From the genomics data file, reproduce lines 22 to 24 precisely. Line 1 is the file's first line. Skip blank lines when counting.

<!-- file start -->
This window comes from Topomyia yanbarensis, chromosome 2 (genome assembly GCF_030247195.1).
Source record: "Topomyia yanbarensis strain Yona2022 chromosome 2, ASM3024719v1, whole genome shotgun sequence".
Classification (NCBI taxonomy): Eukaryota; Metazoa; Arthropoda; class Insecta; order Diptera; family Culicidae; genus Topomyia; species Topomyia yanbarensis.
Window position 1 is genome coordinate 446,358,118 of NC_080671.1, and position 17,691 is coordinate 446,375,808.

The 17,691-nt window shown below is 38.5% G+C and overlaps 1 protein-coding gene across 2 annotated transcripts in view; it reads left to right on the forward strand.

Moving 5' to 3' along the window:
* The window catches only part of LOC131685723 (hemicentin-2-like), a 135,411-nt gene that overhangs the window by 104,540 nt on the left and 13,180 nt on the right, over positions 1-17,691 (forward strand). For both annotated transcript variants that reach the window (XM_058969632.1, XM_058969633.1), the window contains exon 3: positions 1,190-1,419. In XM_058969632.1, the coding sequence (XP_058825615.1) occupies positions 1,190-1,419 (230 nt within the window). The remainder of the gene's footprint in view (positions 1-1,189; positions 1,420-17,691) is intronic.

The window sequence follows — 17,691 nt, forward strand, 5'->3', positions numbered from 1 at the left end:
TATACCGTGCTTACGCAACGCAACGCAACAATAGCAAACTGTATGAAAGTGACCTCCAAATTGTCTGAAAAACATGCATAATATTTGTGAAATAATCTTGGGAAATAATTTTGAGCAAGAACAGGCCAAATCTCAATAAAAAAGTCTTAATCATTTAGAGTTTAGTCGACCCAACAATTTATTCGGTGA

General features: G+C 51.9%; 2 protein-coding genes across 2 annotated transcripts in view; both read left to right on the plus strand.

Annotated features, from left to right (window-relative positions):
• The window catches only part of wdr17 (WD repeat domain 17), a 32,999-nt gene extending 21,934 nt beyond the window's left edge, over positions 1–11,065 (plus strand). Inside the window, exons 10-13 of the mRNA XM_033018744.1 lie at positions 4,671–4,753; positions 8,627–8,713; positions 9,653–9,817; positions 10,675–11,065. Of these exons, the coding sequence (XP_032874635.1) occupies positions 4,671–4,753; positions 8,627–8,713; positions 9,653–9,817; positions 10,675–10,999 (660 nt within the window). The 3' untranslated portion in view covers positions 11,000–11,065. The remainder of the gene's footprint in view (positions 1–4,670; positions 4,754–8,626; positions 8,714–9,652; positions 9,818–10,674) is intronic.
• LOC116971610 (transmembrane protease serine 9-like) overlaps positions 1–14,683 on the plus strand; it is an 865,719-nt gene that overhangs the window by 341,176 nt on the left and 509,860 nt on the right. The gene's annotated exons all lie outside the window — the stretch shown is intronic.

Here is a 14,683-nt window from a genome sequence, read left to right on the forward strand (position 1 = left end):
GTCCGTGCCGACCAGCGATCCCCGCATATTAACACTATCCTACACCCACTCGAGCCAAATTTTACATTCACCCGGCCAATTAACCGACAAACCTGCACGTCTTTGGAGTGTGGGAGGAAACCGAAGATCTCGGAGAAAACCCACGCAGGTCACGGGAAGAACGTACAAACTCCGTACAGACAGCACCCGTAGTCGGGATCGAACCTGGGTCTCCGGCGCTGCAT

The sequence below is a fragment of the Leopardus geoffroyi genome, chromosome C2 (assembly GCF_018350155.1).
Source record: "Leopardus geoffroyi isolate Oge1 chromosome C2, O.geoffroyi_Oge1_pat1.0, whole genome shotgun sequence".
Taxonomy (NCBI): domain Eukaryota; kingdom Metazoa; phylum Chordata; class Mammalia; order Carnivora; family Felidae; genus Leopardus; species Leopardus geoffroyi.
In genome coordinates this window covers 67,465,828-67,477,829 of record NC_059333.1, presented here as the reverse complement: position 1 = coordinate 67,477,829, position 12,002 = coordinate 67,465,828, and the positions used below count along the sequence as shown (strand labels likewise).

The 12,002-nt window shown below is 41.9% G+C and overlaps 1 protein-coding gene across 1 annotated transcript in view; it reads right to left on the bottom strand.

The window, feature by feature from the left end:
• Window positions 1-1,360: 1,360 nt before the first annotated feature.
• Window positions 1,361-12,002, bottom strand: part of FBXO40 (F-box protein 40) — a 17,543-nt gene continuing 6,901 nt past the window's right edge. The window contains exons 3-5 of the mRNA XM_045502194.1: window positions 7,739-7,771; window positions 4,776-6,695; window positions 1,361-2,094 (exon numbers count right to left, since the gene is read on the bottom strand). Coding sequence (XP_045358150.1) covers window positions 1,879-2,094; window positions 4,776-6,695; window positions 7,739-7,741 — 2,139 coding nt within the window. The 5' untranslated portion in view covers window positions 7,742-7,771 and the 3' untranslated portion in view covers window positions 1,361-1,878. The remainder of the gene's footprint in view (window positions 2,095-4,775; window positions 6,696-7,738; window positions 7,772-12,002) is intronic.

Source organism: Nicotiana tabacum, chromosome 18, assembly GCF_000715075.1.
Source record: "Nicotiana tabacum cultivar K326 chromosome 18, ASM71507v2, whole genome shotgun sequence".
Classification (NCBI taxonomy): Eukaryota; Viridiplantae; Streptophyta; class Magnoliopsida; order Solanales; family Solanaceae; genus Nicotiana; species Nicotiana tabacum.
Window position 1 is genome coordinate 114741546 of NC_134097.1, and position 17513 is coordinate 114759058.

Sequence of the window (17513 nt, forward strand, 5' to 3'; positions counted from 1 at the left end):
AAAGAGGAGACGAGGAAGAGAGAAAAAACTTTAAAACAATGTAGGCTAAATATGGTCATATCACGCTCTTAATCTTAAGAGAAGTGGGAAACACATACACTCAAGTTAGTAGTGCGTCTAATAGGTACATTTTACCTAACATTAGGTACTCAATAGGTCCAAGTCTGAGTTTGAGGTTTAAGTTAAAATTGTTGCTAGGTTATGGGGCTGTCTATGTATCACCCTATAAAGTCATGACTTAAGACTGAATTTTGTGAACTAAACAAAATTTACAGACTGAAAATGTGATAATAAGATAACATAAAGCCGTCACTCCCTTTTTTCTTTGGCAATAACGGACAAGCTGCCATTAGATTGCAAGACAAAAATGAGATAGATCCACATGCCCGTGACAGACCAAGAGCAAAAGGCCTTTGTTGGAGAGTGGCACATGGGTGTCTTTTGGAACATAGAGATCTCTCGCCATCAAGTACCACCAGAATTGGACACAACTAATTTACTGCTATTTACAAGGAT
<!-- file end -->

• Window positions 1-1,360: 1,360 nt before the first annotated feature.
• Window positions 1,361-12,002, bottom strand: part of FBXO40 (F-box protein 40) — a 17,543-nt gene continuing 6,901 nt past the window's right edge. The window contains exons 3-5 of the mRNA XM_045502194.1: window positions 7,739-7,771; window positions 4,776-6,695; window positions 1,361-2,094 (exon numbers count right to left, since the gene is read on the bottom strand). Coding sequence (XP_045358150.1) covers window positions 1,879-2,094; window positions 4,776-6,695; window positions 7,739-7,741 — 2,139 coding nt within the window. The 5' untranslated portion in view covers window positions 7,742-7,771 and the 3' untranslated portion in view covers window positions 1,361-1,878. The remainder of the gene's footprint in view (window positions 2,095-4,775; window positions 6,696-7,738; window positions 7,772-12,002) is intronic.

Source organism: Nicotiana tabacum, chromosome 18, assembly GCF_000715075.1.